- Purchase/rental options available:
ELH 72.2 (2005) 471-493
[Access article in PDF]
Sex at Twickenham
In 1865 a pornographic novel called The New Epicurean was published anonymously (it is now thought to be by Edward Sellon) with a title page calling the text a "reprint" of an edition dated 1740. Historicism and anachronism are commonplaces in European pornography, but rarely is the periodization quite so explicit or so precise. The date conspicuously precedes Cleland's Memoirs of a Woman of Pleasure (1749), the first pornographic novel in English, and invokes instead Pamela—like The New Epicurean, a collection of letters published anonymously in 1740. The Richardsonian pedigree is enhanced by a number of narrative details: the title, The New Epicurean: or, the Delights of Sex . . . in Graphic Letters echoes Pamela: or, Virtue Rewarded, in a series of Familiar Letters; the protagonist is a man named Sir Charles, a Grandisonian landlord; and the orphaned girls whom he benevolently "saves" from penury are overseen by a Mrs. Jukes, a figure at once Mrs. Jewkes and Mrs. Jarvis, and by a Mrs. J, who resembles Clarissa's Mrs. Sinclair.
By invoking Richardson, Sellon self-consciously places himself within an anti-Pamelist tradition stemming from Fielding to Sade, one that insists upon an intimate connection between the sentimental and the pornographic novel and calls into question sentimental literature's claim to be something other—better—than pornography. Historians of the novel from Ian Watt to William Warner reiterate the anti-Pamelist emphasis on Richardson's exploitation of readerly desire and the conventions of amatory fiction. For Watt, Richardson's "verbosity" makes his erotic scenes "much more suggestive than Boccaccio's": we "know Richardson's characters, and his exhaustive treatment of their reactions to each incident makes us imagine that we are participating in every fascinating advance and retreat as it is reflected in Pamela's excited sensibility."1 Or, as Fielding's Parson Oliver puts it:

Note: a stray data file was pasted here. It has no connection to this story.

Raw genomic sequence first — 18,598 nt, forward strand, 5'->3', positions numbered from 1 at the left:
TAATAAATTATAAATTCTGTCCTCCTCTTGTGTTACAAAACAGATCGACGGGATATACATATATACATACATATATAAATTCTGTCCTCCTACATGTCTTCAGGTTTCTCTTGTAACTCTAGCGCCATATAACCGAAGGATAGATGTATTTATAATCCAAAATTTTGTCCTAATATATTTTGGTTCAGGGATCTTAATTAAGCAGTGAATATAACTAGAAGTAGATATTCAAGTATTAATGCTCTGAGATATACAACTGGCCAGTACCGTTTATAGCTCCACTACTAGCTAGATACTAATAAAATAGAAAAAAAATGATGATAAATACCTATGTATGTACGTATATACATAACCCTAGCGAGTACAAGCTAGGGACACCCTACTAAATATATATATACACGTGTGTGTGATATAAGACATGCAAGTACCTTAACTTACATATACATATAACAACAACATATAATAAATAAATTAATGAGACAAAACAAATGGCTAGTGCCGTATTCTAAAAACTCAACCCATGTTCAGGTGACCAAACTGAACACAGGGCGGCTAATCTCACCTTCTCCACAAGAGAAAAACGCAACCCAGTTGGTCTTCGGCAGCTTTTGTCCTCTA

notwithstanding our Author's Professions of Modesty . . . I cannot agree that my Daughter should entertain herself with some of his Pictures; which I do not expect to be contemplated without Emotion, unless by one of my Age and Temper, who can see the Girl lie on her Back, with one Arm round Mrs. Jewkes and the other round the Squire, naked [End Page 471] in Bed, with his Hand on her Breasts, &c. with as much Indifference as I read any other Page in the whole Novel.2
Recent work on the history of pornography likewise gives Richardson pride of place in the development of the genre in its novelistic form: according to Bradford Mudge, Cleland's Memoirs of a Woman of Pleasure and Memoirs of a Coxcomb "have to be considered as important 'anti-Pamelas,'" and Justine: or, Virtue Well-Chastized is "the most devastating" anti-Pamela of them all.3
Sellon's invocation of Richardson, then, is not surprising: allusions to Richardson seem to be a necessary feature of the pornographic novel from its inception. The answer to the question "Why 1740?" cannot, therefore, end with the observation that the date invokes Pamela and anti-Pamelism. I am interested in more subtle moments of eighteenth-centuriana in the text—in particular the fact that Sir Charles's estate is a "villa at Twickenham."4 The Twickenham context suggests a new literary genealogy for pornography; for while critics agree that Richardson's formal innovations "make possible the novel's role as a popular purveyor of vicarious sexual experience and adolescent wish-fulfillment," no one has thought to trace a line of inheritance from Pope to porn.5
There is, of course, the Essay on Woman. John Wilkes and Thomas Potter's satire on Pope's Essay on Man, and Wilkes's trial for obscenity and blasphemy, are important moments in the history of pornography in England.6 But Wilkes and Potter are not suggesting that there is something pornographic about the life and work of Alexander Pope. Indeed, what's amusing about the Essay on Woman is the presumed disparity between the original and its imitation: as Arthur Cash points...